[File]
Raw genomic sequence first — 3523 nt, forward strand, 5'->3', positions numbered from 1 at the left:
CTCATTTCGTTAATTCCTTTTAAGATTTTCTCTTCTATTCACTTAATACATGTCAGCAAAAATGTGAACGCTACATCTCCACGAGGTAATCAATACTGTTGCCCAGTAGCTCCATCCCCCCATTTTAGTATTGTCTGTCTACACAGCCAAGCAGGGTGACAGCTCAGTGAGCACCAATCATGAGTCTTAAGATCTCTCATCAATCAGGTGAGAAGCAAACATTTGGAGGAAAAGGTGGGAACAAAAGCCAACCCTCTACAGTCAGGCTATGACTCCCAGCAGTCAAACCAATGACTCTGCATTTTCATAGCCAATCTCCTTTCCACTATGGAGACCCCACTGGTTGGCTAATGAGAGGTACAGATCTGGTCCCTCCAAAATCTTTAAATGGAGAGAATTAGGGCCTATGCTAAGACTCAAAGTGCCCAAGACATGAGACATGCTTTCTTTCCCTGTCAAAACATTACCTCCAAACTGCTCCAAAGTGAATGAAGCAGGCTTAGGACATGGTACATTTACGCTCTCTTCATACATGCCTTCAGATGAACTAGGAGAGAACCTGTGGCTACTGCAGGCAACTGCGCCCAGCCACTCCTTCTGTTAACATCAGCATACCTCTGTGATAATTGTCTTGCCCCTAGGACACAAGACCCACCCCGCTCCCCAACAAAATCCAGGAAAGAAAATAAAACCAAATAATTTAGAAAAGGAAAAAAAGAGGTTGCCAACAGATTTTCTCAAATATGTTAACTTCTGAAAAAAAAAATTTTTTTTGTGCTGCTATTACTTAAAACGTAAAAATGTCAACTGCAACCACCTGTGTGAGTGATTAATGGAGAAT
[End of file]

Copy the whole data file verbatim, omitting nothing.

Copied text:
Raw genomic sequence first — 3523 nt, forward strand, 5'->3', positions numbered from 1 at the left:
CTCATTTCGTTAATTCCTTTTAAGATTTTCTCTTCTATTCACTTAATACATGTCAGCAAAAATGTGAACGCTACATCTCCACGAGGTAATCAATACTGTTGCCCAGTAGCTCCATCCCCCCATTTTAGTATTGTCTGTCTACACAGCCAAGCAGGGTGACAGCTCAGTGAGCACCAATCATGAGTCTTAAGATCTCTCATCAATCAGGTGAGAAGCAAACATTTGGAGGAAAAGGTGGGAACAAAAGCCAACCCTCTACAGTCAGGCTATGACTCCCAGCAGTCAAACCAATGACTCTGCATTTTCATAGCCAATCTCCTTTCCACTATGGAGACCCCACTGGTTGGCTAATGAGAGGTACAGATCTGGTCCCTCCAAAATCTTTAAATGGAGAGAATTAGGGCCTATGCTAAGACTCAAAGTGCCCAAGACATGAGACATGCTTTCTTTCCCTGTCAAAACATTACCTCCAAACTGCTCCAAAGTGAATGAAGCAGGCTTAGGACATGGTACATTTACGCTCTCTTCATACATGCCTTCAGATGAACTAGGAGAGAACCTGTGGCTACTGCAGGCAACTGCGCCCAGCCACTCCTTCTGTTAACATCAGCATACCTCTGTGATAATTGTCTTGCCCCTAGGACACAAGACCCACCCCGCTCCCCAACAAAATCCAGGAAAGAAAATAAAACCAAATAATTTAGAAAAGGAAAAAAAGAGGTTGCCAACAGATTTTCTCAAATATGTTAACTTCTGAAAAAAAAAATTTTTTTTGTGCTGCTATTACTTAAAACGTAAAAATGTCAACTGCAACCACCTGTGTGAGTGATTAATGGAGAAT